Physicians seek more Medicare PECOS relief
■ CMS holds off on automatically rejecting claims for enrollment noncompliance, but the AMA wants the deadline pushed back through regulation.
By Chris Silva — Posted July 19, 2010
Washington -- Advocacy efforts led by the American Medical Association were successful in convincing Medicare officials to rethink accelerated deadlines they had established for physicians to be enrolled in the program through the Provider Enrollment, Chain and Ownership System, or PECOS.
After numerous complaints from the AMA and other physician organizations, the Centers for Medicare & Medicaid Services announced on June 30 that it was launching a review of PECOS. As part of the review, CMS said contractors would not immediately start automatically rejecting physician claims for which the ordering or referring doctor is not properly enrolled in the system. The agency previously had moved that deadline up to July 6 from Jan. 3, 2011, for many types of Medicare claims.
CMS said it accelerated the deadline due to changes stipulated by the health system reform law, which went into effect in March. But in a comment letter addressing an interim final rule the agency published on May 5, the AMA and more than 40 other physician organizations argued that only physicians who order or refer durable medical equipment, prosthetics, orthotics and supplies, or home health services are required by the new law to be enrolled with Medicare through PECOS by July. CMS went beyond the requirements by also stating that physicians who order or refer specialist, laboratory and imaging services needed to be enrolled as well, the letter said.
Despite the delay in automatic claims rejections, the AMA is pushing for CMS to revert to the previous deadline of Jan. 3, 2011. At this article's deadline, CMS officials said publication of a final rule was in the works, and they could not say if a new deadline would be set or what that deadline might be.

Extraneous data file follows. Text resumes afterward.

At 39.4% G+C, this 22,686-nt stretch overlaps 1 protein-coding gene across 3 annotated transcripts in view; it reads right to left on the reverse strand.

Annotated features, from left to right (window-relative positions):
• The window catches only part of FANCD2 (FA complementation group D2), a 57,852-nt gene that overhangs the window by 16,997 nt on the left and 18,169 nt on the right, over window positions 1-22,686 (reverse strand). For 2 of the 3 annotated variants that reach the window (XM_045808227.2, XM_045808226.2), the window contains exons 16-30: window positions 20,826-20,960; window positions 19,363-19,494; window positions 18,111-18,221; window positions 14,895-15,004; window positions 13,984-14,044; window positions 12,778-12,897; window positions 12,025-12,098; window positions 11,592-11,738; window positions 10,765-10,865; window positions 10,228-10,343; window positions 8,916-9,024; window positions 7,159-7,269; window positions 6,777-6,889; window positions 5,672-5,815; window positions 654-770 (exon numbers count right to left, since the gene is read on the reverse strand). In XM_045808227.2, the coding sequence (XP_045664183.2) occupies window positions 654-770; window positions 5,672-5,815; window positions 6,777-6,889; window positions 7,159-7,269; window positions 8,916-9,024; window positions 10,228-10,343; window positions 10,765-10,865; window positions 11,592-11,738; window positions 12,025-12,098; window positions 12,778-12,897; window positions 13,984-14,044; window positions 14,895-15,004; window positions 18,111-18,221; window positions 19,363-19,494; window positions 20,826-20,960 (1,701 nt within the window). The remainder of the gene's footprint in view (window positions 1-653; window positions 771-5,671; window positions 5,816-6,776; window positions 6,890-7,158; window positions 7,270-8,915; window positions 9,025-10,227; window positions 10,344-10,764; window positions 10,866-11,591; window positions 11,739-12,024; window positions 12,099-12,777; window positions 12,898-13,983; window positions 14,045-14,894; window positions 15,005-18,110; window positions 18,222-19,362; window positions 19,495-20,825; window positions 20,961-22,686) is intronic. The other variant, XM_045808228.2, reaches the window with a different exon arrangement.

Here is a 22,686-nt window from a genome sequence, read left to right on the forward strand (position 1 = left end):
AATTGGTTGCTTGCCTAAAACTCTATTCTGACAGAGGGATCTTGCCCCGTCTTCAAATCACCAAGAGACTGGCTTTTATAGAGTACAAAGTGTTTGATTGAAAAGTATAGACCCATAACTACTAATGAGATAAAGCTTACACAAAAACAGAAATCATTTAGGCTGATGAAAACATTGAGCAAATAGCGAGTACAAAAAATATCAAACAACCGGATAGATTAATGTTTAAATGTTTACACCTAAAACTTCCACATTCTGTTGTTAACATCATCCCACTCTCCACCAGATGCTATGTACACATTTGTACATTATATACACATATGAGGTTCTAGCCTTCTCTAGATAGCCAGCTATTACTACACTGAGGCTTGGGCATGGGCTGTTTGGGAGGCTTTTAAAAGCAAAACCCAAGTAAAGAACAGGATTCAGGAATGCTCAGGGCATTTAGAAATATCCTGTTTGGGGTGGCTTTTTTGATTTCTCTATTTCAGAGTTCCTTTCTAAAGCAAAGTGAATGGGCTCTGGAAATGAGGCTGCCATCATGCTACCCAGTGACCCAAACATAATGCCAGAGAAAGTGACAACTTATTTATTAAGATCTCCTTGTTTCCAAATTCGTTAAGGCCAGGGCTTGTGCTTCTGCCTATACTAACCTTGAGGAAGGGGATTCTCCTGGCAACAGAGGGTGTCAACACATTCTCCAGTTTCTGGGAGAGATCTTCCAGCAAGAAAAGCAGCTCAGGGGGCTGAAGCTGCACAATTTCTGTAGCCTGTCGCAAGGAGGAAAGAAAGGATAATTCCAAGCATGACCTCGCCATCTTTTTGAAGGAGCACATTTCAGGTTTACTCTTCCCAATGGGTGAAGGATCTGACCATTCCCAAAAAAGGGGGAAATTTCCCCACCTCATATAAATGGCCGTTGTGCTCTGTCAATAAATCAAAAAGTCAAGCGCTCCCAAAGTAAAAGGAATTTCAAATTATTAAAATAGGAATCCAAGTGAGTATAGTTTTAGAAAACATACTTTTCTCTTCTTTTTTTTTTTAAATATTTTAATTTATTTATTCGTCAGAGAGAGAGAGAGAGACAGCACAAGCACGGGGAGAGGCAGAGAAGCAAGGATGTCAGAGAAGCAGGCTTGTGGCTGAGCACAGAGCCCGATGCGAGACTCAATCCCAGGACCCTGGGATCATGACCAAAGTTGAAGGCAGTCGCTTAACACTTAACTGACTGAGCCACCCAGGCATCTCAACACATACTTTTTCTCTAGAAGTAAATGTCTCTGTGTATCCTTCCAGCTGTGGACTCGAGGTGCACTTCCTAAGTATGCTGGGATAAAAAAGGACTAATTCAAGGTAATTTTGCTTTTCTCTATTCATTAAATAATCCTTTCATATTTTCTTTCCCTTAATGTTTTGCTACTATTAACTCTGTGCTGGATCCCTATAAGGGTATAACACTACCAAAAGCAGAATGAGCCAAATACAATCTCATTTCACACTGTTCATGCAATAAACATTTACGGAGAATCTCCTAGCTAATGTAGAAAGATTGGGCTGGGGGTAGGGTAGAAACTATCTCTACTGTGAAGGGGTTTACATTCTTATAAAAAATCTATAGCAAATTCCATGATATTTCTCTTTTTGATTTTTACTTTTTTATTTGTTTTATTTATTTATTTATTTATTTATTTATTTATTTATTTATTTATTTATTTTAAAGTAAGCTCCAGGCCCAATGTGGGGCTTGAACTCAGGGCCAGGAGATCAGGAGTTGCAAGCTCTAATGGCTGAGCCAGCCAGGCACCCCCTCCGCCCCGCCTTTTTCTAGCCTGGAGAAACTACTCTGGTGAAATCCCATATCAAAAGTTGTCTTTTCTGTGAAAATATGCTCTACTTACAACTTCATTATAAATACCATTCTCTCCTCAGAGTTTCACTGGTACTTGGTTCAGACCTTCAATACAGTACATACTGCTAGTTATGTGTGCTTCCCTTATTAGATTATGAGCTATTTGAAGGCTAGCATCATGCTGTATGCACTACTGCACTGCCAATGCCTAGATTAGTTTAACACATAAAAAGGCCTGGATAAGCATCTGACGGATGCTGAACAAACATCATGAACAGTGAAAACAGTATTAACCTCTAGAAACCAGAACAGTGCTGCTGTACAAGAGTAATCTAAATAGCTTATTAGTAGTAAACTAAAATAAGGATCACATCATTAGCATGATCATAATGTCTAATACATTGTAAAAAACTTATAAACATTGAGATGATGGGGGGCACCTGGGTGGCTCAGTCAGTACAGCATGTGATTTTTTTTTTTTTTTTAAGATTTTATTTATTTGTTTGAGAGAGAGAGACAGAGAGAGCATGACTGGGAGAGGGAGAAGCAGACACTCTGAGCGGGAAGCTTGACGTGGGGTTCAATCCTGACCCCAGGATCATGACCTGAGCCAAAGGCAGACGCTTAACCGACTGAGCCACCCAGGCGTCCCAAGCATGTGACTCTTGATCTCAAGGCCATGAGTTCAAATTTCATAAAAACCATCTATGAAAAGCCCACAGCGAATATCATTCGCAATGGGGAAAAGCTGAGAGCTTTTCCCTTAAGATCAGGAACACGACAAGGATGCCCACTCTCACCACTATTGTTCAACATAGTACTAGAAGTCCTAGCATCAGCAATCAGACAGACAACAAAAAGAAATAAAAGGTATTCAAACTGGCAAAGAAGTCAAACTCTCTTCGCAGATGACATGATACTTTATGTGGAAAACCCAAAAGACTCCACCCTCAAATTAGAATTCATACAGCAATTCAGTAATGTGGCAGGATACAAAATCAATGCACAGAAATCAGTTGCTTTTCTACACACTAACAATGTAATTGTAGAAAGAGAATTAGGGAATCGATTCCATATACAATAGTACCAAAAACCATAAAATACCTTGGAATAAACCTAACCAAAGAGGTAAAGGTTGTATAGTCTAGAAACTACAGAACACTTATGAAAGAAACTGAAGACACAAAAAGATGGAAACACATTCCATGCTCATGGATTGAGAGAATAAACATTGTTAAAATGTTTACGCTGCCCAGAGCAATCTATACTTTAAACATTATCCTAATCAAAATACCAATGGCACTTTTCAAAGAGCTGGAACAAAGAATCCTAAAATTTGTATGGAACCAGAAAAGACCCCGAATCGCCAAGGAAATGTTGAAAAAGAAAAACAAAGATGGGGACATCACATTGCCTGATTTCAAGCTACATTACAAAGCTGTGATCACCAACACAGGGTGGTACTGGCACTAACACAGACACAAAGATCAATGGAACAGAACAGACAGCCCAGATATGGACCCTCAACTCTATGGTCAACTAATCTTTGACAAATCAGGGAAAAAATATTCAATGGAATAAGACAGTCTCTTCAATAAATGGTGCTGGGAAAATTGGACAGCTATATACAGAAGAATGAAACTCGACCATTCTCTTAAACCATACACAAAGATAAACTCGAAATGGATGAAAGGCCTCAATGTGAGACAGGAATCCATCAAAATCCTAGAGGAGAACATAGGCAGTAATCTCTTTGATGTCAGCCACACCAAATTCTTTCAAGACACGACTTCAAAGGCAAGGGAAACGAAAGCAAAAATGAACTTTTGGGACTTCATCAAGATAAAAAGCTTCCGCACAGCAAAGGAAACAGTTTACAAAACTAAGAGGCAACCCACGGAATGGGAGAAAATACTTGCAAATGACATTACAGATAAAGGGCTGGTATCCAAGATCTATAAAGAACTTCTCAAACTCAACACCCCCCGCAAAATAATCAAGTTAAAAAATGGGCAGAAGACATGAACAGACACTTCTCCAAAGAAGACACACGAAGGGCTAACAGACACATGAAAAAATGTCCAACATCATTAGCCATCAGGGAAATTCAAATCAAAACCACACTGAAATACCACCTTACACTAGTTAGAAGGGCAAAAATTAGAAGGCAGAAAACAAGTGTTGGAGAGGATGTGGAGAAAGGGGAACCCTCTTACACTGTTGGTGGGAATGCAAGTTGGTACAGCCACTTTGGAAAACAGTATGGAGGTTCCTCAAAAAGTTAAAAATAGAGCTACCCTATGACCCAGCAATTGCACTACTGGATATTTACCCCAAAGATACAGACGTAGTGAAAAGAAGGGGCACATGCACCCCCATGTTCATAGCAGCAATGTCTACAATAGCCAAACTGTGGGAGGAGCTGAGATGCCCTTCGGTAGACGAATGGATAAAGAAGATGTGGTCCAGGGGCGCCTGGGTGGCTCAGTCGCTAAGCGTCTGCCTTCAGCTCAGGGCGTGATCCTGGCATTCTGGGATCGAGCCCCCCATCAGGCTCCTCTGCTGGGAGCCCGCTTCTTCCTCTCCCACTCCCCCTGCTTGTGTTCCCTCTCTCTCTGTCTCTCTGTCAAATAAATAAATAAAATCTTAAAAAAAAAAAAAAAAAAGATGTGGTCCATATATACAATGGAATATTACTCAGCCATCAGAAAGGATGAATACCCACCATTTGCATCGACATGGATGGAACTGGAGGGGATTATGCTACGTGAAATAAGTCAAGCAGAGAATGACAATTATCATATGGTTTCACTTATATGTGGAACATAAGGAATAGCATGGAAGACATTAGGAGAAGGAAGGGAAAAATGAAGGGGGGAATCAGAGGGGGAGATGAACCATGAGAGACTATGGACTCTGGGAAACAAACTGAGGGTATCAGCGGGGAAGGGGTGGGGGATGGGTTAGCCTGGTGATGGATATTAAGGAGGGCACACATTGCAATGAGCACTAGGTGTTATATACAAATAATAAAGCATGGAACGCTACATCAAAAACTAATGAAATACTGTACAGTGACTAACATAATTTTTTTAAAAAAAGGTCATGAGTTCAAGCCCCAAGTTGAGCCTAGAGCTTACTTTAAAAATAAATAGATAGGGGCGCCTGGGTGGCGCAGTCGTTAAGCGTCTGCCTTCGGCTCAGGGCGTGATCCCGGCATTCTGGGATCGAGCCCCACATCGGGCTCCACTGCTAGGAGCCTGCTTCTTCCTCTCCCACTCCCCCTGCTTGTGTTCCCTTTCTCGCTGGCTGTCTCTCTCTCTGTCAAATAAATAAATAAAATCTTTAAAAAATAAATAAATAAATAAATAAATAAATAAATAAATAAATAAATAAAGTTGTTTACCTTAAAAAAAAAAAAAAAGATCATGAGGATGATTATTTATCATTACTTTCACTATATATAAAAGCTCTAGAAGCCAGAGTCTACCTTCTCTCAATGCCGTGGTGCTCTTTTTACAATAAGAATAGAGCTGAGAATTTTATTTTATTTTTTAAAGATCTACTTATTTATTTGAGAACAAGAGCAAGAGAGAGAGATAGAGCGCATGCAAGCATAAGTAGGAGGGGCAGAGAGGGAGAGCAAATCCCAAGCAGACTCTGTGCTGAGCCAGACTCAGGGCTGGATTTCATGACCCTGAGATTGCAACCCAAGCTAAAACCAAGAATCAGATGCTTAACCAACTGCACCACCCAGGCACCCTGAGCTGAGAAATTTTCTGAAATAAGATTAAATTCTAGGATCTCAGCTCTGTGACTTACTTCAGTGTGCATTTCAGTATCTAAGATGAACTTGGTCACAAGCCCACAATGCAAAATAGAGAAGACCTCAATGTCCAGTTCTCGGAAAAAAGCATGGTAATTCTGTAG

The agency also couldn't say how long it would hold off on automatically rejecting noncompliant claims. The AMA said it was glad to have secured at least a temporary reprieve.
"We are pleased that due to AMA efforts, CMS will not automatically reject claims containing the names of referring or ordering physicians who are not yet enrolled in the Medicare PECOS system by July 6," said AMA President Cecil B. Wilson, MD. "We continue to urge CMS not to reject any claims sooner than Jan. 3,  the original date by which all referring and ordering physicians were required to be enrolled."
Cash flow stoppages
The health reform law provisions were designed to prevent Medicare fraud by ensuring that only eligible physicians and other professionals can order and refer covered items, CMS said. The agency noted that many doctors have made good-faith efforts to make sure they have accurate PECOS records, and that such efforts will be taken into account in the forthcoming final rule.
The AMA said the agency must consider cash flow problems that could ensue for "downstream" physicians, or those who see Medicare patients referred to them by doctors who are not yet enrolled through PECOS. Such claims might be rejected if CMS does not make the requested changes in its final rule.
"As CMS moves forward, it is critical that they continue to fully consider all comments received and address other critical issues, including ensuring physicians are not audited for listing the name of any ordering or referring physicians on their claims who are not enrolled in PECOS by July 6," Dr. Wilson said. "We also continue to urge CMS to work collaboratively with us to address the systemic problems with enrollment, such as long processing backlogs and ill-equipped customer service lines, which prevent physicians from enrolling."
In its June 30 announcement, CMS said that although it is "taking a more deliberative approach" in its review of PECOS noncompliance, the agency would employ a contingency plan to ensure that those not showing up in the database were eligible physicians.
Officials declined to provide further details of this contingency plan.
In the meantime, the changing PECOS deadlines have caused some doctors and their staffs to question CMS for its commitment to a system that some have labeled archaic and constrained.
Bonnie Adams, an information management coordinator with Schenectady (N.Y.) Anesthesia Associates, said her practice went nearly eight weeks without receiving Medicare payments earlier this year because of a PECOS glitch.
The practice was erroneously given a new identification number and began receiving letters from CMS saying it could not receive payment as a result.
Adams said the 25-person practice had missed nearly $10,000 in payments before it was finally able to resolve the problem. "I can see where this can have a big impact, particularly with small organizations."